Whichever way you slice it: the end of Flight 1016

USAir Flight 1016. Charlotte, North Carolina | NTSB
USAir Flight 1016. Charlotte, North Carolina | NTSB

One of the first accidents to be dissected by a new theory of causation remains one of that theory’s most telling case studies 

By Steve Creedy 

Swiss cheese was probably not on anybody’s mind at the US National Transportation Safety Board (NTSB) hearings conducted in the autumn of 1994 into the crash of a McDonnell Douglas DC-9. 

Earlier hearings that year, in Charlotte, North Carolina, had heard the pilots of USAir Flight 1016 recount the startling impact of a powerful microburst and the associated windshear. 

The DC-9 had flown into the microburst as it tried to conduct a missed approach from runway 18R at Charlotte Douglas International Airport in what turned out to be a fatal confluence of weather and human factors. 

The microburst was later determined by a NASA simulation to be 3.5 kms across and capable of producing a rainfall rate of about 250 mm per hour, along with a wind change near the ground of 75 knots and up to 86 knots at 300 feet. 

The strongest downward vertical winds below 300 feet were calculated to be 10 to 20 fps. 

‘We just dropped,’ Captain Michael Greenlee told the NTSB hearing. ‘I have never had a sensation like that. It was like having a rug pulled out from under you after having such a smooth ride.’ 

Flight 1016 was on final approach to 18R on 2 July 1994 when heavy weather swept through and an air traffic controller warned of a windshear alert on the airport’s north-east boundary. 

Seeing a storm ahead on the DC-9’s radar and flying into heavy rain, Greenlee opted for a go-around to the right rather than fly straight ahead. 

It quickly ran into trouble. 

Losing speed and unable to gain altitude, Flight 1016 touched down about 800 m from the airport boundary before ploughing through trees and skidding down a nearby road.

The DC-9 broke into 4 major sections, with the rear part of the fuselage coming to rest in a house carport. 

All 5 members of the crew survived the crash, despite some serious injuries, but 37 of the 52 passengers were killed. 

It marked the start of a bleak period for USAir and the airline would again be plunged into turmoil in early September with the loss of a Boeing 737 at Pittsburgh with 132 people on board. 

In determining the probable causes of the Flight 1016 tragedy, the NTSB highlighted several mistakes made by the pilots as well as flaws in the way windshear alerts were handled. 

These included the flight crew’s decision to continue an approach into severe convective activity that was conducive to a microburst. They also did not recognise a windshear situation in a timely manner. 

Investigators also found the crew did not establish and maintain the proper aircraft attitude and thrust setting necessary to escape the windshear. 

However, as is often the case with air accidents, the situation was complicated. 

The NTSB’s final report also noted that contributing factors included a lack of real-time adverse weather and windshear hazard information from air traffic control. 

A series of events and decisions had lined up like holes in consecutive slices of Swiss cheese, to allow events to proceed to their fatal conclusion. 

What became known as the James Reason Swiss cheese model has since been entrenched as a safety metaphor. 

In its simplest form, the model supposes accidents are prevented by a series of barriers to issues such as organisational failures, unsafe supervisions, pre-conditions and unsafe acts.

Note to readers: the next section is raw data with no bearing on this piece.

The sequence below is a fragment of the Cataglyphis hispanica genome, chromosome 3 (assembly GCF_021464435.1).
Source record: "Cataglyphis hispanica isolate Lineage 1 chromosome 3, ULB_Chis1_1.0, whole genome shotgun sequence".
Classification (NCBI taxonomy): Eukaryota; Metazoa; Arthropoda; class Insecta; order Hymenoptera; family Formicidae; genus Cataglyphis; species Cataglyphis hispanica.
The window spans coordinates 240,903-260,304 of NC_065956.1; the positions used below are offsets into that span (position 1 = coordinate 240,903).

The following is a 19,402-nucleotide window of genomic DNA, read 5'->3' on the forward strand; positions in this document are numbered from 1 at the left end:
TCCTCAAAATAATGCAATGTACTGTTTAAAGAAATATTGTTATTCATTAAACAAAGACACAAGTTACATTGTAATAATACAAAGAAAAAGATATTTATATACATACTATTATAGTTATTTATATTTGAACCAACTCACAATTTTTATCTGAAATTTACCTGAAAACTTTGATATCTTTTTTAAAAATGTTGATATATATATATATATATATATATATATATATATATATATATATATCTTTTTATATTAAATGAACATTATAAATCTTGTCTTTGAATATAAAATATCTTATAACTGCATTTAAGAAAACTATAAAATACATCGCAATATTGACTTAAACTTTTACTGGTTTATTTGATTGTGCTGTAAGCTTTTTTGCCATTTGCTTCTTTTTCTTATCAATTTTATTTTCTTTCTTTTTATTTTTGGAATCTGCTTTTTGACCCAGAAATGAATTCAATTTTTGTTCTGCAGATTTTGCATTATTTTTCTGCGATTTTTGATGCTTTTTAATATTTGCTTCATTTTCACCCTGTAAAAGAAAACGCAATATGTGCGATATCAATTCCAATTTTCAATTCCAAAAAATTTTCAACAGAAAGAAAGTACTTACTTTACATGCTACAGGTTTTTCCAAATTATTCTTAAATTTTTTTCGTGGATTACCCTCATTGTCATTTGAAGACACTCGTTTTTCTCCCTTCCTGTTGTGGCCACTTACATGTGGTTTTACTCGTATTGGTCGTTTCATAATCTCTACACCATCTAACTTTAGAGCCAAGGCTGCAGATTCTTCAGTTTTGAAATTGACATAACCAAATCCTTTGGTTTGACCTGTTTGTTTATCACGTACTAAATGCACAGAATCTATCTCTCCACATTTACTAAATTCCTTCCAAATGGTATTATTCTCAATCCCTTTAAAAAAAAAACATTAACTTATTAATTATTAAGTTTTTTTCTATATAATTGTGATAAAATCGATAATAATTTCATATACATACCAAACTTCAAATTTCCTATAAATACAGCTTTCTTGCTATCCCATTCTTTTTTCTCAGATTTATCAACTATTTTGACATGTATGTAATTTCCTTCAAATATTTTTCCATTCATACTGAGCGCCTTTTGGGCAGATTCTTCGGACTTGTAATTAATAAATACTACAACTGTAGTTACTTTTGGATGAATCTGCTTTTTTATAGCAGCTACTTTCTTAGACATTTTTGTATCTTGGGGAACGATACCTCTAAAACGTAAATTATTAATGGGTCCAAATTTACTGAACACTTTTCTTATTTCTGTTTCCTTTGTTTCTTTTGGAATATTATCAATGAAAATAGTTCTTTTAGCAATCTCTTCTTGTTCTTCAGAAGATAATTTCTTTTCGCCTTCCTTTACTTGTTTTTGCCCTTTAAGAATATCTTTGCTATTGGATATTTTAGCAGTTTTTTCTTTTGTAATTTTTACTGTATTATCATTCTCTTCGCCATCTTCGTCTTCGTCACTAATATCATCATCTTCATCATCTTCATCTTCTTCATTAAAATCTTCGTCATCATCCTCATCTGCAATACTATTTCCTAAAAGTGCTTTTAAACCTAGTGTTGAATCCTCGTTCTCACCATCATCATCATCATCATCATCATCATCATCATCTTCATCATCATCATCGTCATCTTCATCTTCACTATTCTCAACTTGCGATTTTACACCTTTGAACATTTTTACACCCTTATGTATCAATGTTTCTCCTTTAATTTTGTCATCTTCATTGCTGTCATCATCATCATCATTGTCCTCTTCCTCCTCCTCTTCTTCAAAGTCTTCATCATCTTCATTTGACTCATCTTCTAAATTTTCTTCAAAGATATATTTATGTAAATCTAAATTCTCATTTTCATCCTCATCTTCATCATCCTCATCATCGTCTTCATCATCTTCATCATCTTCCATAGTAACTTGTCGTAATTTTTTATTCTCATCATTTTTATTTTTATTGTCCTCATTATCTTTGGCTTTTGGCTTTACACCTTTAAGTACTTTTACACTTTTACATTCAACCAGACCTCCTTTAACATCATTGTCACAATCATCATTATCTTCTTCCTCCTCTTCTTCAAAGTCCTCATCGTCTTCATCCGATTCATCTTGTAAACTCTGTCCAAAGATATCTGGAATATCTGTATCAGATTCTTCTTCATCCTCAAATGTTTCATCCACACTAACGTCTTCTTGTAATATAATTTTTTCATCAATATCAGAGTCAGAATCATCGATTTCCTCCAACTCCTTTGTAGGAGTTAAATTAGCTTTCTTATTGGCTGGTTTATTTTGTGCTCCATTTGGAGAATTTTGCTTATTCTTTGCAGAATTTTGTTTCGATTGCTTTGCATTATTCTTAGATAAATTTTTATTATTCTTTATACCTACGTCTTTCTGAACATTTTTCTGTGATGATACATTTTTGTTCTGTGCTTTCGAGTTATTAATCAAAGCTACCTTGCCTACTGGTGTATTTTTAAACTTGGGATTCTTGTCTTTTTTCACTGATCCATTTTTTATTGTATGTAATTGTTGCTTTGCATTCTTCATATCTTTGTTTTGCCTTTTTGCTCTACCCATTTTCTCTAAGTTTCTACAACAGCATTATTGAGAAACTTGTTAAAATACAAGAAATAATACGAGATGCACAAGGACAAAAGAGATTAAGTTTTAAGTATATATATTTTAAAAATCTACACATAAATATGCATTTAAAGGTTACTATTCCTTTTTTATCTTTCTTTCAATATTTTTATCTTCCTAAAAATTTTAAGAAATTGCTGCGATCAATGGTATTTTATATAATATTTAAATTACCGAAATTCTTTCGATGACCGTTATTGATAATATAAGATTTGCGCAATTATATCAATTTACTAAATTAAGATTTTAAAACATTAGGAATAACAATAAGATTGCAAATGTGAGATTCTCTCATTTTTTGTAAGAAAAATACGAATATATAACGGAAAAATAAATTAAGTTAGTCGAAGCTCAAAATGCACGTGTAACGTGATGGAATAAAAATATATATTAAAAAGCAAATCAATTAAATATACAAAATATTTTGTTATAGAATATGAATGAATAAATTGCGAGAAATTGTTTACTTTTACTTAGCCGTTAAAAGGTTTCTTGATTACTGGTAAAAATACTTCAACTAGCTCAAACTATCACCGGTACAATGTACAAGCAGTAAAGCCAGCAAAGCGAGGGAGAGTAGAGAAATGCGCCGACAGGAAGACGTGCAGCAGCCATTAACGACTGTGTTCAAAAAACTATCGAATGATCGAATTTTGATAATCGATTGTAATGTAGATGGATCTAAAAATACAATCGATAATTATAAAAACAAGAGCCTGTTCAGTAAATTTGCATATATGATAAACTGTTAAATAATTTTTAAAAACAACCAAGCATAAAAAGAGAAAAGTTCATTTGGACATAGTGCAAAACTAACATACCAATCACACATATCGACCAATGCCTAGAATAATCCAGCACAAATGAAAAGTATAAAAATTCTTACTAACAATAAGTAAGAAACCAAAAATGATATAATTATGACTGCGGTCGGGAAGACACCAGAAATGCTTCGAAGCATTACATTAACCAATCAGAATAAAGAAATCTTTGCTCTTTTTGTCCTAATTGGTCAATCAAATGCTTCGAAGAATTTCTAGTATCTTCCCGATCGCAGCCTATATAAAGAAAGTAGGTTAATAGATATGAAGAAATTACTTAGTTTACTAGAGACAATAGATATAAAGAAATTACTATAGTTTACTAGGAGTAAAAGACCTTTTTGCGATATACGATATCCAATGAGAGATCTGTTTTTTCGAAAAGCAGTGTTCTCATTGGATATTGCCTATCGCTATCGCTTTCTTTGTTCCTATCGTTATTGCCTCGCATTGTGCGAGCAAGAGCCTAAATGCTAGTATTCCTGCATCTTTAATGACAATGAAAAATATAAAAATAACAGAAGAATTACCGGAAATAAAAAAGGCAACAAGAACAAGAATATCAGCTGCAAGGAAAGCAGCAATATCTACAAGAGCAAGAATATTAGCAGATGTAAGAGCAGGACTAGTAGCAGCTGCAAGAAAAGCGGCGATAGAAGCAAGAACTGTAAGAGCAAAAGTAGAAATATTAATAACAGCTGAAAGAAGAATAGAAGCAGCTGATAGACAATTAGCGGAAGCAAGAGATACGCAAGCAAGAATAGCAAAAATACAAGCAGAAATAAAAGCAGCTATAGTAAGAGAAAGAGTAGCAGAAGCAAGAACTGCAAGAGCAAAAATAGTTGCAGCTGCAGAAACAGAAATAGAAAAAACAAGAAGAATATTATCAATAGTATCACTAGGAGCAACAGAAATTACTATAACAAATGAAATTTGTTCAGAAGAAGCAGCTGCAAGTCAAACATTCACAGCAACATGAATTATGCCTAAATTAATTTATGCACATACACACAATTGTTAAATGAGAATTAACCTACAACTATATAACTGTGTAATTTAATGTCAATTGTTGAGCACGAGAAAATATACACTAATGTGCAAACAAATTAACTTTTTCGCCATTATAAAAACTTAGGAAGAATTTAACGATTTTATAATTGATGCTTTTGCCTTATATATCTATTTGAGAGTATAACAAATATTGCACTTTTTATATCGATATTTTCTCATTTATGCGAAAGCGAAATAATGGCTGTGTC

Imagine 4 slices of Swiss cheese in a stack. The holes in the cheese represent weaknesses in the system through which an ‘accident opportunity’ is trying to pass. As long as at least one hole fails to line up, a barrier remains that can prevent an accident. 

The NTSB highlighted several mistakes made by the pilots as well as flaws in the way windshear alerts were handled. 

Events turn sour when holes on all 4 slices line up to allow the accident opportunity to pass through unhindered. 

Add more slices, and this is what happened with Flight 1016 as it flew towards the airport on an instrument landing system (ILS) approach with first officer James Hayes at the controls. 

One question considered by investigators was the timing of the pilots’ decision to abort the landing. 

The timeframe under discussion is just over 6 minutes. The crew contacted the final radar (approach) controller at 18.36; they contacted the tower controller at 18.38; the go‑around was ordered at 18.41.58; the sound of the crash was recorded at 18.42.35. 

The NTSB found the pilots were exposed to at least 3 cues that should have alerted them to the probability of windshear and prompted them to abandon the approach earlier than they did. 

These were the convective weather conditions that prompted the crew to decide to conduct the missed approach to the right, subsequent cockpit discussion about the location of the rain and the view that the continuing the ILS approach offered a strong likelihood of encountering a microburst. 

A series of events and decisions had lined up to like holes in consecutive slices of Swiss cheese to allow events to proceed to their fatal conclusion. 

There was also critical information the crew did not receive because of inadequate procedures and a breakdown in communications in the Charlotte air traffic control tower. 

For example, the automated terminal information services (ATIS) heard by the DC-9’s crew as they approached the airport did not indicate rain and thunderstorms were present in the area. 

This was upgraded shortly afterwards to reflect the thunderstorms but was not broadcast until 18.43. 

Although higher-resolution Doppler weather radar had not been installed at Charlotte in 1994, the existing system had shown conditions were deteriorating with heavy precipitation. 

However, the final radar controller advised Flight 1016 at 18.36.59 only that there was ‘some rain just south of the field, might be a little bit comin’ off the north’. 

One positive result of the string of events leading up to Flight 1016 was that the US Congress expedited the installation of Doppler radar feeds in air traffic control towers.

Observations by ATC personnel about decreasing visibility for runway 18R in the 4 minutes prior to the accident were also not transmitted to the Flight 1016 crew, nor did they advise of a broadcast from another USAir flight that delayed its departure, due to a ‘storm right on top of the field here’.